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Formation of short-chain glycerol-bound oxidation products and oxidised monomeric triacylglycerols during deep-frying and occurrence in used frying fats

AutorVelasco, Joaquín ; Marmesat, Susana ; Márquez Ruiz, Gloria ; Dobarganes, M. Carmen
Palabras claveUsed frying fats
Short-chain glycerol-bound compounds
Oxidised triacyglycerols
Keto compounds
Hydroxy compounds
Epoxy compounds
Fecha de publicación2004
CitaciónEuropean Journal of Lipid Science and Technology 106: 728- 735 (2004)
ResumenHeating fats and oils at high temperature in the presence of air, a common procedure in culinary practices such as frying, results in a complex mixture of oxidation products. These compounds may impair the nutritional value of the food. Among them, there is a growing interest in the group of oxidised triacylglycerol monomers because of their high absorbability. The main structures in this group include triacylglycerols (TG) containing short-chain acyl groups formed by homolytic β-scission of the alkoxy radicals coming from allylic hydroperoxides. In addition there are TG containing oxidised fatty acyl groups of molecular weight similar to that of their parent TG, i.e., epoxy, keto and hydroxy fatty acyl groups. In this review, the main routes of formation of oxidised TG monomers are detailed. Also, the most relevant advances in the analysis of intact TG molecules by high-performance liquid chromatography coupled with mass spectrometry are discussed. Special attention is paid to the present analytical possibilities for accurate quantification of the most important oxidised compounds formed at high temperature. Both the need to convert fats and oils into simpler derivatives, thus concentrating the compounds bearing the oxidised structure, and the methylation procedure selected to avoid artefact formation are justified. Typical concentrations of short-chain fatty acids, short-chain aldehydic acids, short-chain diacids, and monoepoxy fatty acids, ketoacids and hydroxyacids in frying oils from restaurants and fried-food outlets, with polar lipids levels at the limit of rejection for human consumption, are given.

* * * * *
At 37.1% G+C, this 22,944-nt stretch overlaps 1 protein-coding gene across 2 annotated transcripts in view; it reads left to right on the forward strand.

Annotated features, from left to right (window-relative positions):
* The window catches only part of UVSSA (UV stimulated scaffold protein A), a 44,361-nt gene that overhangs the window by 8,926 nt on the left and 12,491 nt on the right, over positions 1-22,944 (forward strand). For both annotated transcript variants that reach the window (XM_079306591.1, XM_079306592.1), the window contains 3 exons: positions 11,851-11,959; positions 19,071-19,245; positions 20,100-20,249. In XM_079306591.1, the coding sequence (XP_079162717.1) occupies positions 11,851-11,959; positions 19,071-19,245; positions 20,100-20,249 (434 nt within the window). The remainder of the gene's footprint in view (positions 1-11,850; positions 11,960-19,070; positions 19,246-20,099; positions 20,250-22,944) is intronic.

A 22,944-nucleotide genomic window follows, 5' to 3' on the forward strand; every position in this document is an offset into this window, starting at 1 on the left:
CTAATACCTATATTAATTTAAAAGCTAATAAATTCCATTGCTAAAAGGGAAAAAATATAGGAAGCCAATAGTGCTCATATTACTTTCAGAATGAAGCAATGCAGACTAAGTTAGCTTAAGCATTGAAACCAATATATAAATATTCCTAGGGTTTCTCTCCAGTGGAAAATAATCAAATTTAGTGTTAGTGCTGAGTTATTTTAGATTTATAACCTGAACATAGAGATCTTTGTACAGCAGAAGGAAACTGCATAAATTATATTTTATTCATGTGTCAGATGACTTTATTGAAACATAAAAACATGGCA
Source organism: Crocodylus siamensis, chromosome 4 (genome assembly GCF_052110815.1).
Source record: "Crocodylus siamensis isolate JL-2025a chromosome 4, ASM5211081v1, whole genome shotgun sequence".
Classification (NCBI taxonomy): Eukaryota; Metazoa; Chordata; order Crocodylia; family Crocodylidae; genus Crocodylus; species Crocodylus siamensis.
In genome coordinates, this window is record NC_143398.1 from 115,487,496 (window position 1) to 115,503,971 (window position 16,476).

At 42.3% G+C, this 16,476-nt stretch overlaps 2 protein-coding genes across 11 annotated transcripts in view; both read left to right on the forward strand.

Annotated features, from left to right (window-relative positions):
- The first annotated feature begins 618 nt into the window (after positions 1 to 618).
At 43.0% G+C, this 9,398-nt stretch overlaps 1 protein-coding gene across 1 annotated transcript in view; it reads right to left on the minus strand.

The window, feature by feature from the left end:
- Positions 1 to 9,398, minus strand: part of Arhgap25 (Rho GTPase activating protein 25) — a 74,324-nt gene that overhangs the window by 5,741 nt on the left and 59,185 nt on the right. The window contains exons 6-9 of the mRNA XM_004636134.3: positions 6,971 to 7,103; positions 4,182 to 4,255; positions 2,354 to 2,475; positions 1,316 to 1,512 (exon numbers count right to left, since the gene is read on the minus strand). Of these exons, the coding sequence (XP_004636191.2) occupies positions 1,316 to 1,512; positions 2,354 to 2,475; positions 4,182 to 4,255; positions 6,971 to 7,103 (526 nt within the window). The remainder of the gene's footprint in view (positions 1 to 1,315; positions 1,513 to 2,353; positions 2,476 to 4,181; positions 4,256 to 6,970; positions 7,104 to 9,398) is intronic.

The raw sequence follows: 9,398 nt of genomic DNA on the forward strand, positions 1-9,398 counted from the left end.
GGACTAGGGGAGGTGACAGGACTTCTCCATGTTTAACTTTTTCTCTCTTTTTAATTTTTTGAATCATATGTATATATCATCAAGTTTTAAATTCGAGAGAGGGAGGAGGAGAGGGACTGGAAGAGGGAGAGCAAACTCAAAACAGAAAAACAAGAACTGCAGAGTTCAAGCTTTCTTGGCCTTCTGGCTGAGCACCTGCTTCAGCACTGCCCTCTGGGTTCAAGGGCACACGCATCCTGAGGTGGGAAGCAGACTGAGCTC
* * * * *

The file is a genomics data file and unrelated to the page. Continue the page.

Identificadoresdoi: 10.1002/ejlt.200401032
issn: 1438-7697
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